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Domestic abuse incidents are rising on the Isle of Wight, according to the latest figures published by the Isle of Wight Community Safety Partnership (CSP).

1,786 incidents of domestic violence and abuse were recorded on the Island in 2019/20, an increase of 193 cases on the previous year.

However, the CSP — which is made of 6 public bodies, including the Isle of Wight Council and Hampshire Constabulary — said it was difficult to measure domestic violence cases due to the complex nature of the issues and the awareness that many cases of such abuse are not reported.

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It also said there are no definitive figures for the scale of the problem on the Island because, on average, a victim will sustain around 50 instances of abuse, which can be physical, psychological, sexual, financial or emotional, before they report it to the police.

Despite the increasing number of incidents reported, only 13.8% resulted in a charge, caution or community resolution, with 39% of victims not supporting the proceedings.

Hampshire Constabulary said:

“Domestic incidents can be very complex, and there are often occasions where victims will not support a prosecution. We can overcome this by pursuing a victimless prosecution if the evidence is strong enough for us to do so.

“But regardless of the outcome, supporting the victim is always a priority and we will always signpost victims to support agencies, such as YouFirst, to provide them with the additional help they need.”

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In the summer months (between July and September) incidents peaked, with 28.5% of cases recorded in that timeframe, with August seeing the most — 181.

More victims of domestic abuse were in younger age groups, with the top 3 age ranges being 25 to 29, 30 to 34 and 20 to 24-year-olds. Suspects were slightly older with 14% aged between 30 to 34, 13% 25 to 29, and 11.5% for 35 to 39.

Nearly 40% of incidents with suspects aged between 30 and 34  had abused before.

More than 40%  were between partners and spouses, including former partners, and 26.1% between family members.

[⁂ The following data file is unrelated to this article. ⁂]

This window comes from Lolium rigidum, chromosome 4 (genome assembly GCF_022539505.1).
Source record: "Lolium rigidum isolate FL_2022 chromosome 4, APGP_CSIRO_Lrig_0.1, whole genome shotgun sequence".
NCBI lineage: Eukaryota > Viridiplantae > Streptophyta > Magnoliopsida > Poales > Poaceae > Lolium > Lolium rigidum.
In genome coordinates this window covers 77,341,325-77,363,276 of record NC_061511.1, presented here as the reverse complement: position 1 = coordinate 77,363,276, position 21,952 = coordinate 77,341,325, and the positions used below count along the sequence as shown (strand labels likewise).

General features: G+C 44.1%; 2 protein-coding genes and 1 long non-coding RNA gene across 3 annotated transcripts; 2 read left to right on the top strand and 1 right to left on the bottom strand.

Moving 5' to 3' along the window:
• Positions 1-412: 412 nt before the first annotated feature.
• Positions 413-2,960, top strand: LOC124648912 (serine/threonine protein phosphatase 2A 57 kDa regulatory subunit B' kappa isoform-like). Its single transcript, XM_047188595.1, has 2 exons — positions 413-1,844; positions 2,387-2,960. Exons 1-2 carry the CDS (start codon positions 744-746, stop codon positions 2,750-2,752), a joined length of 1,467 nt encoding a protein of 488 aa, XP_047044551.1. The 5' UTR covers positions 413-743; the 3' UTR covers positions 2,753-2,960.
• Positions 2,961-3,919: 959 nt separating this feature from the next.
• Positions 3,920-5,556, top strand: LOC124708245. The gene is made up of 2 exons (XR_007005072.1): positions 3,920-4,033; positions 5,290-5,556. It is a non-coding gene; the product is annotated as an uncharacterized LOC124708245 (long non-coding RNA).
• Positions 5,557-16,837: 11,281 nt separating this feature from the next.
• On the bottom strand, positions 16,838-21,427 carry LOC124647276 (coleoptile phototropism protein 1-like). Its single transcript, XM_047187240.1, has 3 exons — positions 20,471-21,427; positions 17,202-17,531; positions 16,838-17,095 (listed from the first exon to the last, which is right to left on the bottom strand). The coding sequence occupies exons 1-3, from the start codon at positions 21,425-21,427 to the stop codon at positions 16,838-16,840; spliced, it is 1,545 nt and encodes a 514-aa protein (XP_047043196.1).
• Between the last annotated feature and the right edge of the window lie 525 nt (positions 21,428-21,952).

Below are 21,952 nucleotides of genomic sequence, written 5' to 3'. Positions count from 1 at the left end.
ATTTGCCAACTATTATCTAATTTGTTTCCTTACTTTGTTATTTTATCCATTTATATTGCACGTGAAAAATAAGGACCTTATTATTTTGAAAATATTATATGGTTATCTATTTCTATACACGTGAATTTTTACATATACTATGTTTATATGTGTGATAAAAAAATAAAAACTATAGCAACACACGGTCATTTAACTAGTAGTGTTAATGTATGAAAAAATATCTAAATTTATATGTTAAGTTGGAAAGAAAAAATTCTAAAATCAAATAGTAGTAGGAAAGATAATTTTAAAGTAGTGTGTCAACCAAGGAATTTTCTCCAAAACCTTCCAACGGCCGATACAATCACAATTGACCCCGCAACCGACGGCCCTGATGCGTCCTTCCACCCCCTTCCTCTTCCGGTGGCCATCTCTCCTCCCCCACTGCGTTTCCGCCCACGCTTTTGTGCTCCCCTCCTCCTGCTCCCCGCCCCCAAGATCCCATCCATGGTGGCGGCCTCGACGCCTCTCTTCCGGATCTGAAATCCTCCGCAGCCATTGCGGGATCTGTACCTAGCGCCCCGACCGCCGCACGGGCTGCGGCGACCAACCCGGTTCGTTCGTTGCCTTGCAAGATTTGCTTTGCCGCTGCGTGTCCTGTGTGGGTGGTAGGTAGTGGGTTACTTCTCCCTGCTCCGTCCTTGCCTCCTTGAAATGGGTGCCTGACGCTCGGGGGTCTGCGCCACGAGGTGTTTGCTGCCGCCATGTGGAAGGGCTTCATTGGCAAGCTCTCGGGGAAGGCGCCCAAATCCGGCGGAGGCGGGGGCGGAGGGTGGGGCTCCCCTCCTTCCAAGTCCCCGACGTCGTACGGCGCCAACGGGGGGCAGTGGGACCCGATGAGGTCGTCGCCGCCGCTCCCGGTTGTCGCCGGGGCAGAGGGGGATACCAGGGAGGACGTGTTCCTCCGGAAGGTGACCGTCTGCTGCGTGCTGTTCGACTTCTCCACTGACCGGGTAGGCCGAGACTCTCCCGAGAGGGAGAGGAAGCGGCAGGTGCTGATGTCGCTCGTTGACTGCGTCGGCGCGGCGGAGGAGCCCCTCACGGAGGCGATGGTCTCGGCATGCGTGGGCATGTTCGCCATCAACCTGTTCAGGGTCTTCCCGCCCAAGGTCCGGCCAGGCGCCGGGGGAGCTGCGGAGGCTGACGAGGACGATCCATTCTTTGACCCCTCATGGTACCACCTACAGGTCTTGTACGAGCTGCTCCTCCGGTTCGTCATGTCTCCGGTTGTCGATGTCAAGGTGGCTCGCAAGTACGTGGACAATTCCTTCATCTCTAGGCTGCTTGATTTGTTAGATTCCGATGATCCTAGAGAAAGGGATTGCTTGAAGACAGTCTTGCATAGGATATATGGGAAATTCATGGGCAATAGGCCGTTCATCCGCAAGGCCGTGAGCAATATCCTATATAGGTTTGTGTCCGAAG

Together, the CSP has been working to raise awareness, train professionals and build confidence in communities to empower people and increase the opportunity to report incidents and to follow through with convictions.

Hampshire Constabulary said domestic abuse was a priority for it, and it seeks to drive up confidence in victims and improve its services.

A spokesperson said:

“The first contact we have with victims and perpetrators can shape the level of engagement of both parties.

“We have delivered domestic abuse training to all frontline officers and staff, and have domestic abuse champions who have specialist training and expertise.”

A domestic abuse forum has set up an action plan to prevent abuse, deliver effective services for victims and perpetrators and understand local needs and priorities for future planning.

While the CSP assessment does not cover the impact COVID-19 has had on crime,  nationally domestic abuse is continuing to rise as people are forced to stay at home.

The government says even though the country is in a national lockdown, victims are allowed to leave their home if it is no longer safe.

If you, or anyone you know, have been affected by this issue, you can find help at or

The views/opinions expressed in these comments are solely those of the author and do not represent those of Island Echo. House rules on commenting must be followed at all times.
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1 month ago

You picture suggest that domestic violence and bullying is a male on female culture although this is possibly 90% of cases my father was bullied and controlled by my mother !

Reply to  Badger
1 month ago

The IE continually uses an image of a man with his fist showing and a woman cowering – they are re-inforcing a stereotype – as the reporter is female, I guess she has an agenda here and is not being balanced in the image usage.

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